God is actually the true source of everything good, everything that we need and love. Are you deeply blessed as you sit quietly in nature? That blessing comes from the one source of eternal good: God himself. Are you blessed by people you love? Rejoice in them, and recognize that it is God who put them in your life. Do you have all that you really need, financially? You can take pride in your hard work, but recognize that your ability to work, and opportunities you have had, came from God alone. Do you have a gift for music, writing or some other artistic ability? Surely you know that you didn’t get that for yourself – it came from God himself. Learn to see that everything good that we have ever experienced or had, and everything good that will come to us in the future, comes from God himself. It is vitally important, also, to recognize that when we have anything apart from God, it becomes no longer good. We need to learn to worship the Giver, not the gifts.

Jesus held fast to this. Again, he battled Satan by quoting the Bible. He rejected the easy way. He refused to let even God’s mission for him become more important than God himself. He did this for us, yes, but we should keep in mind that even more importantly, he did it for the glory of God, to reaffirm that nothing in all the universe is more important than God himself.

Let the Holy Spirit speak in your heart right now.

LENT #4: THE SURPRISING GRACE OF TEMPTATION

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Whatever our temptations, and whatever our failures to pass the test, remember that Jesus faced the same temptations, and for our sake, he did pass every test. He accomplished what we could not, and he did it on our behalf. Because we cannot live perfect lives, Jesus lived a perfect life in our place. Now, we are released from having to meet that standard of perfection on our own. Instead, through faith, by God’s grace, we are judged not on our own performance, but the performance of Jesus.

To listen to the sermon, click the play button: To download, right click on the link (or do whatever you do on a Mac) and save it to your computer: Download Lent Part 4

LENT #4. LUKE 4:1-14

We have been using our passage as a jumping off point for various topics that are associated with the season of Lent: Suffering, Fasting, and Solitude. Now, we will return to the text and consider the encounter Jesus had with the devil. Most translations make it seem like Jesus spent forty days in solitude and fasting, and then, when he was just about done, the devil came and tempted him. That is a possible interpretation – there is room in the Greek for that. However, in Greek, it looks much more like the devil was bothering him the whole time. Apparently, when he came back, he told his apostles about three particular kinds of temptations that he faced. The NET captures this fairly well:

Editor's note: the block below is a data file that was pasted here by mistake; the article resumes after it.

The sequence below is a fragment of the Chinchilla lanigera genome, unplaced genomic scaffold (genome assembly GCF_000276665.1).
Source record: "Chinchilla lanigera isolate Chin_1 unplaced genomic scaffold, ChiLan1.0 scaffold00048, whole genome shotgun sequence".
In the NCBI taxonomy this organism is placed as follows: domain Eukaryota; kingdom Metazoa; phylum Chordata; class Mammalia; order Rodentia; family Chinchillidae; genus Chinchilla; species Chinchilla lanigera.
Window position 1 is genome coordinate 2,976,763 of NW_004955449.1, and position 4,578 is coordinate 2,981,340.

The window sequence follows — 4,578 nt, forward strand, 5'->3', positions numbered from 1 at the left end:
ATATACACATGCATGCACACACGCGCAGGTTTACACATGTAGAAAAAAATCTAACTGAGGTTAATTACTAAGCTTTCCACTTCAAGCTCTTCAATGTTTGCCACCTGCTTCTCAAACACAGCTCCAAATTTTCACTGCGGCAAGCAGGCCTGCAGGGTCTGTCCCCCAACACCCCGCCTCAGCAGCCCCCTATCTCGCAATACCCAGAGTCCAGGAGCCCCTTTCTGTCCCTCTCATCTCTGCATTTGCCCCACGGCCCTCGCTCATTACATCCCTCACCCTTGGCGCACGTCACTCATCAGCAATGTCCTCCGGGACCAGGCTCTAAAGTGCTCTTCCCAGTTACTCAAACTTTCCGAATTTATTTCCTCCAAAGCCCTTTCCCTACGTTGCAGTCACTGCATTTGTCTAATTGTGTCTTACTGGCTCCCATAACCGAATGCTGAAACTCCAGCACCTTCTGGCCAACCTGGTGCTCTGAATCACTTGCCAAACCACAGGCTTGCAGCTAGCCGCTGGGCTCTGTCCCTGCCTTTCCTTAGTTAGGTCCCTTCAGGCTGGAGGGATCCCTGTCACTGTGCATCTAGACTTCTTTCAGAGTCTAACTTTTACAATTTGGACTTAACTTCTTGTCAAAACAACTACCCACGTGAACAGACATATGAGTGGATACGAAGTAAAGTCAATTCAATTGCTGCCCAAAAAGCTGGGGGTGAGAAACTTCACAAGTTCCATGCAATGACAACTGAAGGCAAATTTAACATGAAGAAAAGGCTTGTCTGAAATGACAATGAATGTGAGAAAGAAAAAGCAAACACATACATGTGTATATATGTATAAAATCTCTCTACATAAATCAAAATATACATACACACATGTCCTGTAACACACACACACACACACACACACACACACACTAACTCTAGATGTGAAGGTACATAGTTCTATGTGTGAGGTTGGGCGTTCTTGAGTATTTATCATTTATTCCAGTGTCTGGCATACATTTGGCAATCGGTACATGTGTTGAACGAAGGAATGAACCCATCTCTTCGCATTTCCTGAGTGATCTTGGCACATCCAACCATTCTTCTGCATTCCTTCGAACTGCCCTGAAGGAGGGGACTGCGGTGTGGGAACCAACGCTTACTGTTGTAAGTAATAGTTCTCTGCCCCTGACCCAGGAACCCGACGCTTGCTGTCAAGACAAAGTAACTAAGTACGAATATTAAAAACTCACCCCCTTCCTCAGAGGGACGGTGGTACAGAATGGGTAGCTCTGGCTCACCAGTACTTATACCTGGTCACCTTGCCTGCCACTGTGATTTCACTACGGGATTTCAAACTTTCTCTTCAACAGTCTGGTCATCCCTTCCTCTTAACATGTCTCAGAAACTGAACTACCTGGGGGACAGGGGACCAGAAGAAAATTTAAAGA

1 Then Jesus, full of the Holy Spirit, returned from the Jordan River and was led by the Spirit in the wilderness, 2 where for forty days he endured temptations from the devil. (Luke 4:1-2, NET)

I want to say a few words about temptation. In the first place, the Greek word normally used for temptation has a wider range of meaning than we typically give to our English word. It seems to me that we think of “temptation” as being enticed into doing something we should not do. We’re tempted to eat ice cream when we are on a keto diet. We are tempted to lust, or to have an affair. We are tempted to cheat or lie when it seems clear we could get away with it. In English, temptation is all about an alluring opportunity to do the wrong thing. Temptation attracts us toward the wrong thing, the sinful thing.

This is part of the meaning of the Greek word. But in Greek, the main emphasis is not about desire, or enticement. Instead, in Greek, the idea of temptation is about testing something to prove what it is made of. Another good word might be trials. When engineers make some new kind of device to make cars more safe, they have to do safety trials in order to find out if their device works. When scientists develop a new drug, they have drug trials, to test it, to make sure it does indeed work. That idea of a trial – putting something through a test, to see how it does – is the essence of the New Testament word for temptation.

Now, of course, the test does consist of being enticed to do something that God says we should not do, but we should keep in mind that temptation is not all negative. When we pass the test, it glorifies God, and brings grace to us. Temptation has a positive outcome in mind. It isn’t just about avoiding evil – it is about proving what is good.

This brings up something very important: temptation is not the same as sin. Jesus was tempted in every way, but was without sin: